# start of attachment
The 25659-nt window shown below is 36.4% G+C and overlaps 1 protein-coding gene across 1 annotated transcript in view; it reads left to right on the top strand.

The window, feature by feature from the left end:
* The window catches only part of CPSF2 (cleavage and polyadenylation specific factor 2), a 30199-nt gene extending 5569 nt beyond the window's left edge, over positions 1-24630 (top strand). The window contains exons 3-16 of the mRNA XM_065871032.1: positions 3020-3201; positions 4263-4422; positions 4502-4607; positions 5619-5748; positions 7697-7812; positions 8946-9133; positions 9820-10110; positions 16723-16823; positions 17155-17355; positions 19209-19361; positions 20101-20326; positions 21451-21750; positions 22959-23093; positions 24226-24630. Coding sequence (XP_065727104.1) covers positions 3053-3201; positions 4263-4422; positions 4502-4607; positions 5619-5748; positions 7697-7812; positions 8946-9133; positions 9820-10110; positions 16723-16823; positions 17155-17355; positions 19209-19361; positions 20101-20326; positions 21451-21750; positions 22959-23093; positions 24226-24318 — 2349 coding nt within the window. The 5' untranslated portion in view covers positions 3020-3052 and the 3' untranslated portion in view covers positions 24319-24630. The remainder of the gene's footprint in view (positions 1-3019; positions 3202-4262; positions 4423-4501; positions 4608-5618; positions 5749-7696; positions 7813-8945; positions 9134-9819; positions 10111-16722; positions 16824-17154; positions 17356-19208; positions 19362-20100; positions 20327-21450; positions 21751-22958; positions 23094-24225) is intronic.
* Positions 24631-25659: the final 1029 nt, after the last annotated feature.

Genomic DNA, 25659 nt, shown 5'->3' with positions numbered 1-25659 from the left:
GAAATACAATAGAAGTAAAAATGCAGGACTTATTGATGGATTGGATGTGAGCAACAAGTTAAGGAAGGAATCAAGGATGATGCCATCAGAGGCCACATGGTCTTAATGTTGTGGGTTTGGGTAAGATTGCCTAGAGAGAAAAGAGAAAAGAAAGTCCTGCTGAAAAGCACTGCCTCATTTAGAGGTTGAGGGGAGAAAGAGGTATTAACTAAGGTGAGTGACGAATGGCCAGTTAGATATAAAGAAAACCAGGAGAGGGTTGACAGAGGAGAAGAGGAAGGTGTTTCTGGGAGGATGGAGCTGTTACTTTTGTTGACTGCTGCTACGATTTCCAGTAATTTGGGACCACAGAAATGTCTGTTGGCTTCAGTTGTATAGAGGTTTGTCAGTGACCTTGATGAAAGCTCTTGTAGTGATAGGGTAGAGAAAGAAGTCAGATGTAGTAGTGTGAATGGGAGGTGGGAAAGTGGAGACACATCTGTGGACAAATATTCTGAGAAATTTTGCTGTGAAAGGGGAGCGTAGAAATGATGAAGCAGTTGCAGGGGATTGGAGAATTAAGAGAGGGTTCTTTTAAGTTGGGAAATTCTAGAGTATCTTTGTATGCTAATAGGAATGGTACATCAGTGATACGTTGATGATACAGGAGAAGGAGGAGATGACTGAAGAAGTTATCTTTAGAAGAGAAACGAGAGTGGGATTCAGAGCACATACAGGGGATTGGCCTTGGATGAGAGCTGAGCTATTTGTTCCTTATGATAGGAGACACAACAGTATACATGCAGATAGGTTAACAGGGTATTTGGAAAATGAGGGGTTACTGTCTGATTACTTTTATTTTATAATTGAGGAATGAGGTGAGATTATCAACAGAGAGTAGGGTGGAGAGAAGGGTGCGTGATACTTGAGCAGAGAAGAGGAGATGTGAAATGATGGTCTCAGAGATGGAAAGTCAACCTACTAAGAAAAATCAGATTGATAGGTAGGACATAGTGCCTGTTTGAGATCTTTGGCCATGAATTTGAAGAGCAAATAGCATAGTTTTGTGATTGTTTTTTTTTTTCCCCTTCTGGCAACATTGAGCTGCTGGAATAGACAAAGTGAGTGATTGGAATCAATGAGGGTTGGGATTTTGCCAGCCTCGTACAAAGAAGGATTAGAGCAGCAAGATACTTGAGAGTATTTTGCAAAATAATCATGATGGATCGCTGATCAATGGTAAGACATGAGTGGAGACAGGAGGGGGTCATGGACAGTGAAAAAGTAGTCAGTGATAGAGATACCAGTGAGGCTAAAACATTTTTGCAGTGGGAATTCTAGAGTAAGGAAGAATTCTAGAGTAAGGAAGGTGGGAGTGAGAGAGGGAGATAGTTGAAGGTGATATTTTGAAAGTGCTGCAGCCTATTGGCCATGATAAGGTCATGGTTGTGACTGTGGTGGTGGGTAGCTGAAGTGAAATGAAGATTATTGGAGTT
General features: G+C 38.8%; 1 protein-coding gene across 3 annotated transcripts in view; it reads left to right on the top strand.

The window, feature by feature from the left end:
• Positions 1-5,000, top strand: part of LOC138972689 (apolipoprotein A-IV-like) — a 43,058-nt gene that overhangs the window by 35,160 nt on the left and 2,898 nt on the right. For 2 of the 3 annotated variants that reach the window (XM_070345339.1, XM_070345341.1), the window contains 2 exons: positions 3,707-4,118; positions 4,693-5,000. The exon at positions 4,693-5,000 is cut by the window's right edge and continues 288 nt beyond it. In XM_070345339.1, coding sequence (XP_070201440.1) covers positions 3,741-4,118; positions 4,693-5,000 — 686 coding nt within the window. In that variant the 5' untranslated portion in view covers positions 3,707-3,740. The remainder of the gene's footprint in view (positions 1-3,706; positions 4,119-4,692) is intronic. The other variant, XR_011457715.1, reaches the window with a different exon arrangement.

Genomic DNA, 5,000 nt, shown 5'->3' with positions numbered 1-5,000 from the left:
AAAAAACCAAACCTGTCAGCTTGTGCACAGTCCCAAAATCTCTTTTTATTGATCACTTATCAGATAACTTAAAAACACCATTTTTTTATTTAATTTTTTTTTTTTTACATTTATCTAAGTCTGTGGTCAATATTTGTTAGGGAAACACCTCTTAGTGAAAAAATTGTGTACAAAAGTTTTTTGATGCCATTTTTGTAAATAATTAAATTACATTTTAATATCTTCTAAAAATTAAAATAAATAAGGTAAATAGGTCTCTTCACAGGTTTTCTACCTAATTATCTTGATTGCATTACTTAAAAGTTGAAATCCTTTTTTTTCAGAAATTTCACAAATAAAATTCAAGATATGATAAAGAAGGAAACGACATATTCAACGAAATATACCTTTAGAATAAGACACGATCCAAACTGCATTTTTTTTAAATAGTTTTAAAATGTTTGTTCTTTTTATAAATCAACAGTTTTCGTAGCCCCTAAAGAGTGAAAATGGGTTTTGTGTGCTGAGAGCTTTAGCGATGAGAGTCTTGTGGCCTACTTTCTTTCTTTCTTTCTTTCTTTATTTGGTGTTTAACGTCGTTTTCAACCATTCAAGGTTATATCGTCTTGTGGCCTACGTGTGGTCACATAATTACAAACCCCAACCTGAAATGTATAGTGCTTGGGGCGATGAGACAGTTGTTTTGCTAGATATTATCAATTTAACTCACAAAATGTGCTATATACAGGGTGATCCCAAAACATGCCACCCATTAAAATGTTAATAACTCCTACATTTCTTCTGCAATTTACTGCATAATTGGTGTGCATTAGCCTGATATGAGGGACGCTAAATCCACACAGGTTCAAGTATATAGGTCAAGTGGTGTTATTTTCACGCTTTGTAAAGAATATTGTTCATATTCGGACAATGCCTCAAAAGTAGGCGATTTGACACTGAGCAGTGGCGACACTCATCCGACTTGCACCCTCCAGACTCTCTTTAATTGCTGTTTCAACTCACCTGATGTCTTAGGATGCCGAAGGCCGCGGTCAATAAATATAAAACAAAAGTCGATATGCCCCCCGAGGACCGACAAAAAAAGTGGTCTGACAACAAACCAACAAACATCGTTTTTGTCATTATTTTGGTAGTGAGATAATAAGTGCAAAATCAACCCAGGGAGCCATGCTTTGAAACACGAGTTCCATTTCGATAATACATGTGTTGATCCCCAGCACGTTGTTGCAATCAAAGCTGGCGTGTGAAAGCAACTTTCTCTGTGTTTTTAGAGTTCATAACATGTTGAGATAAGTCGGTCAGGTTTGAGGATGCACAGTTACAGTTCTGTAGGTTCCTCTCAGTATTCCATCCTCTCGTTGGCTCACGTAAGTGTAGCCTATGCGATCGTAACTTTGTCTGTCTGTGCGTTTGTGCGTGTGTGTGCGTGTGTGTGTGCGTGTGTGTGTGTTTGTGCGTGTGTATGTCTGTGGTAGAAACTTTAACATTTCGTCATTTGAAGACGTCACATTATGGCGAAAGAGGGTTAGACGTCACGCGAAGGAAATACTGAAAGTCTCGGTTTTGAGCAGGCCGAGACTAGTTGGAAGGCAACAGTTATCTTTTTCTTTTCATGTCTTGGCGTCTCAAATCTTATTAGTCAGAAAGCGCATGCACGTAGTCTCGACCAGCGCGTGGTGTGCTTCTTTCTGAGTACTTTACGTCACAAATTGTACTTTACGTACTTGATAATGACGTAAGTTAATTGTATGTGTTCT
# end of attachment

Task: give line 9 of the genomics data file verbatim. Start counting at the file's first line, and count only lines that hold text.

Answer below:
• Positions 1-5,000, top strand: part of LOC138972689 (apolipoprotein A-IV-like) — a 43,058-nt gene that overhangs the window by 35,160 nt on the left and 2,898 nt on the right. For 2 of the 3 annotated variants that reach the window (XM_070345339.1, XM_070345341.1), the window contains 2 exons: positions 3,707-4,118; positions 4,693-5,000. The exon at positions 4,693-5,000 is cut by the window's right edge and continues 288 nt beyond it. In XM_070345339.1, coding sequence (XP_070201440.1) covers positions 3,741-4,118; positions 4,693-5,000 — 686 coding nt within the window. In that variant the 5' untranslated portion in view covers positions 3,707-3,740. The remainder of the gene's footprint in view (positions 1-3,706; positions 4,119-4,692) is intronic. The other variant, XR_011457715.1, reaches the window with a different exon arrangement.